“I’ll kill him,” Davis said. “Tomás, wait here.”
“No!” she cried out. “Don’t do it. There’s no need…there’s no need. Tomás, I paid you to give us a tour, so drive.”
Davis’ anger faded as his concern for Laura grew. He took a handkerchief from his pocket and tried to wipe Laura’s swollen lip and jaw. She pulled away.
“No, I’m fine, please. I love you, but I’ll be fine. Give me a few minutes and then let’s head back to the border.”
“We can’t,” Davis answered. “The border is closed. There was a gun battle with the police and some drug smugglers. The whole place is shot to pieces.”
Laura closed her eyes. She went inside herself to look for more strength, more resolve and more personal anesthesia. Her all-too-human engine was running on fumes. She slumped back in the seat. Her mind was struggling to think rationally, to go over the lessons of her past that might help them. She was looking at everything that had happened to her, everything she had seen and heard. She knew that the answer was filed away somewhere inside her memory. After about thirty seconds, she opened her eyes and leaned forward.
“Tomás, Turn around. Take us back to Molina’s.”
Tomás did a U-turn and had them outside of Molina’s building in minutes. On the way, she told them about the underground railroad and the “ticket” that Molina had tried to sell her.
Before they got out of the cab, she needed to prepare Davis for what he was about to see.
“I need you to come up with me to help find the tickets. They are somewhere in his office.”
“You think Molina will still sell them to us?” Davis was not anxious to see Molina again. He was still angry enough to want to hurt him for what he had tried to do to the woman he loved.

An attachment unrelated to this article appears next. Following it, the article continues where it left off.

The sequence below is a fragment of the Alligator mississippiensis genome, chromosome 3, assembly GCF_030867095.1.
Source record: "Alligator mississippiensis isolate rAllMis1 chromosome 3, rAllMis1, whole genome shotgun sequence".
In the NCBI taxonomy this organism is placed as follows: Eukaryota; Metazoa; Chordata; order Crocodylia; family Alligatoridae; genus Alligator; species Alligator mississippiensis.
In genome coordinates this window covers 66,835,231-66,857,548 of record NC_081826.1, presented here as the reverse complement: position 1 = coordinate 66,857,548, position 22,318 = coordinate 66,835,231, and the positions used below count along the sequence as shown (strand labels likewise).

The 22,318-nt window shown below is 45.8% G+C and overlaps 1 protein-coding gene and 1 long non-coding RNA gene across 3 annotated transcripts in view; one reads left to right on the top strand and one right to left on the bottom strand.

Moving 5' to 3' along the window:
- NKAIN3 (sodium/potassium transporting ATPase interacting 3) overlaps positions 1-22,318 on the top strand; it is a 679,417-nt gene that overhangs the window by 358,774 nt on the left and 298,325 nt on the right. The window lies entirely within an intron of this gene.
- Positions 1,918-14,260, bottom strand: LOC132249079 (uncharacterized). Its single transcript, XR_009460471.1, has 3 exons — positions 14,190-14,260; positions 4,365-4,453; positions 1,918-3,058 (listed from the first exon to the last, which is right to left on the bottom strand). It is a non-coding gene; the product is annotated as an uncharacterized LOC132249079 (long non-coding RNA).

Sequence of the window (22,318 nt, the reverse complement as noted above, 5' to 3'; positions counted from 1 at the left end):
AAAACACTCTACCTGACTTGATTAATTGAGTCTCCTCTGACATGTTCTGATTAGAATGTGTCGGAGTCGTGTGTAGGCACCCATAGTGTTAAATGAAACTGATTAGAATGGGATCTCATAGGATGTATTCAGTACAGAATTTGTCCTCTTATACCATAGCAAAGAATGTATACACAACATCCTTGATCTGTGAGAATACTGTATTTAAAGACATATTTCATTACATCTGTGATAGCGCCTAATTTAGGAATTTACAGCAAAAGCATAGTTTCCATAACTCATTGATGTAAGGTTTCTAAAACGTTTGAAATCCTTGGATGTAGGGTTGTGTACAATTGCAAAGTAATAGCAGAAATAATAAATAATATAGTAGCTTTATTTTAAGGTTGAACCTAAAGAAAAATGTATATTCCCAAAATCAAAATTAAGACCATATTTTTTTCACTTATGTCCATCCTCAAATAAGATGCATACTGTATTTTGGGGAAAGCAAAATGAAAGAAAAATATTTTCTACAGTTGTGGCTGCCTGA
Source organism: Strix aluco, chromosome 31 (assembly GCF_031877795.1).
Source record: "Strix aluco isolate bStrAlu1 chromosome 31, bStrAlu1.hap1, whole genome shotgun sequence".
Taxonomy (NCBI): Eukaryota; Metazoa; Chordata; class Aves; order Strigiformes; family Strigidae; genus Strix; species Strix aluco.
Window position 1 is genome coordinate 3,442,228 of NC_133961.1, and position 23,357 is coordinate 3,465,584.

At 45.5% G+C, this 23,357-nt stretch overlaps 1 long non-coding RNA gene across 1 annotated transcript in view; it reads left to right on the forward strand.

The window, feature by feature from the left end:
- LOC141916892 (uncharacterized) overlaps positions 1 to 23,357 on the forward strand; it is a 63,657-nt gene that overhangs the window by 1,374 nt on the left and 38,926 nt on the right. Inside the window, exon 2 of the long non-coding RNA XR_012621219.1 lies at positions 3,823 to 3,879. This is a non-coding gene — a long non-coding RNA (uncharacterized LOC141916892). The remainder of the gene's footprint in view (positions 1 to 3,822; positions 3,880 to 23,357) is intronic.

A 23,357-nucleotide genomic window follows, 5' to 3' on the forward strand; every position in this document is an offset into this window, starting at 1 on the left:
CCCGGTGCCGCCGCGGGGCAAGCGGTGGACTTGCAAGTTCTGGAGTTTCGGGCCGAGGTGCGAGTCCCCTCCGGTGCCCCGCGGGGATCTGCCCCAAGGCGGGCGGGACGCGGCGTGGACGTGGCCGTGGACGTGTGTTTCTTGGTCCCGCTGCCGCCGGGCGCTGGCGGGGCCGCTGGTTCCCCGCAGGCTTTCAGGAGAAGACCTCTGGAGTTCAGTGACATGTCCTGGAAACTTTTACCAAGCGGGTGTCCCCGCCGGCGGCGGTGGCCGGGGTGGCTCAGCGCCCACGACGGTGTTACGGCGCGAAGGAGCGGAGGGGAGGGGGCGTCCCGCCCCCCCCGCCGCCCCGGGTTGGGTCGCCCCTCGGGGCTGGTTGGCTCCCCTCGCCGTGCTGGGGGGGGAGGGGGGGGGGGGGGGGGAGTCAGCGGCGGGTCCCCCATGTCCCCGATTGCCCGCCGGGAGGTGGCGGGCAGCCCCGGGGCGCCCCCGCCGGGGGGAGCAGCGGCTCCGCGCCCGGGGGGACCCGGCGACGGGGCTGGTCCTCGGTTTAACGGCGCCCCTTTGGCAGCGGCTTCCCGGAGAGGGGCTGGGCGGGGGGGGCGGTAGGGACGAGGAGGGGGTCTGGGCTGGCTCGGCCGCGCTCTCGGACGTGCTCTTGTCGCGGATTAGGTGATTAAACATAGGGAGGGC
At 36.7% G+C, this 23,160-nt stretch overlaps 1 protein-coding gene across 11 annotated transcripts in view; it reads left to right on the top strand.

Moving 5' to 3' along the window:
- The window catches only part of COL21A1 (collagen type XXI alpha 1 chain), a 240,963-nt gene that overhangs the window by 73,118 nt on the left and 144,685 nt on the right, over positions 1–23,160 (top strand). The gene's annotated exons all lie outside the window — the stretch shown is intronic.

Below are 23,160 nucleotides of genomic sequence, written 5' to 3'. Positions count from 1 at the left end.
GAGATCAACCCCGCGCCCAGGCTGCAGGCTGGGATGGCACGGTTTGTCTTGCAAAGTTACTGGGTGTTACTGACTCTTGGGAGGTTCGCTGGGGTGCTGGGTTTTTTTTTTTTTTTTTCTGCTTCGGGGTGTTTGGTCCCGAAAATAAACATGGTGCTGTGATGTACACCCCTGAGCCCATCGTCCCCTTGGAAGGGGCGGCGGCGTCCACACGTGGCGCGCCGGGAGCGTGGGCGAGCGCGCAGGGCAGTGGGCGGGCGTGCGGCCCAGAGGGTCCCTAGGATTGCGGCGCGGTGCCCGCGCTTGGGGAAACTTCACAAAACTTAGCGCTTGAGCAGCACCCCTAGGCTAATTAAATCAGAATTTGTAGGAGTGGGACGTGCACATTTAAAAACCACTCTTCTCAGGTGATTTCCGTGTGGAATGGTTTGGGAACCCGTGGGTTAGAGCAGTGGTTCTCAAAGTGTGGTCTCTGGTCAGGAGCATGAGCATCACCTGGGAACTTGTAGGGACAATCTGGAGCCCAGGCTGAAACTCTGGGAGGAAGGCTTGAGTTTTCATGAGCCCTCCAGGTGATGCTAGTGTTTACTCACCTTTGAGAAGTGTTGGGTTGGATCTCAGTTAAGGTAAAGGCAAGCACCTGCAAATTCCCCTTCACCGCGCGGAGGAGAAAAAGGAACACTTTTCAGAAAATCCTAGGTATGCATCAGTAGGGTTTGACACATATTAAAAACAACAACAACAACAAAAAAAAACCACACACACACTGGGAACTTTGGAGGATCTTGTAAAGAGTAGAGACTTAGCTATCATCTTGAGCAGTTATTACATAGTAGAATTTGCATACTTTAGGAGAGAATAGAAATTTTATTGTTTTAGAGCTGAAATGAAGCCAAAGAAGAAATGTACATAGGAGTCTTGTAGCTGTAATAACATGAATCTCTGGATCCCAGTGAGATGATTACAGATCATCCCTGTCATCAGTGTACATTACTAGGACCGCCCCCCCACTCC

“Davis…Molina is in no condition to bargain. I need your help, but I want you to understand and forgive me for what you’re going to see up there.”
Tomás said a silent prayer, thankful that she had not asked him to go upstairs with them.
“To hell with Molina,” said Davis. “Let’s get those tickets.”
Tomás waited in the cab wondering again what he had gotten himself into with these two strangers.
As soon as they walked into Molina’s studio Davis understood Laura’s words of warning.
Molina’s body was sprawled face-up on the bed. His eyes were two black, oozing holes. The bedspread and sheets were soaked with his blood. It was an ugly death.
“Jesus, Laura.” Davis was stunned. It looked like something out of a cheap slasher movie, only this was for real.
“Davis, we don’t have time. You can get sick later. He said the tickets were in a file cabinet.”
They looked everywhere in the studio. There were no file cabinets anywhere. Davis saw a frosted-glass door by the far wall. He tried the knob and it opened into a back corridor. Across the hallway was another glass door and it was open. He could see a workbench, a draftsman’s table and two rows of five-drawer file cabinets.
“Laura, back here. File cabinets.”
She hurried toward his voice.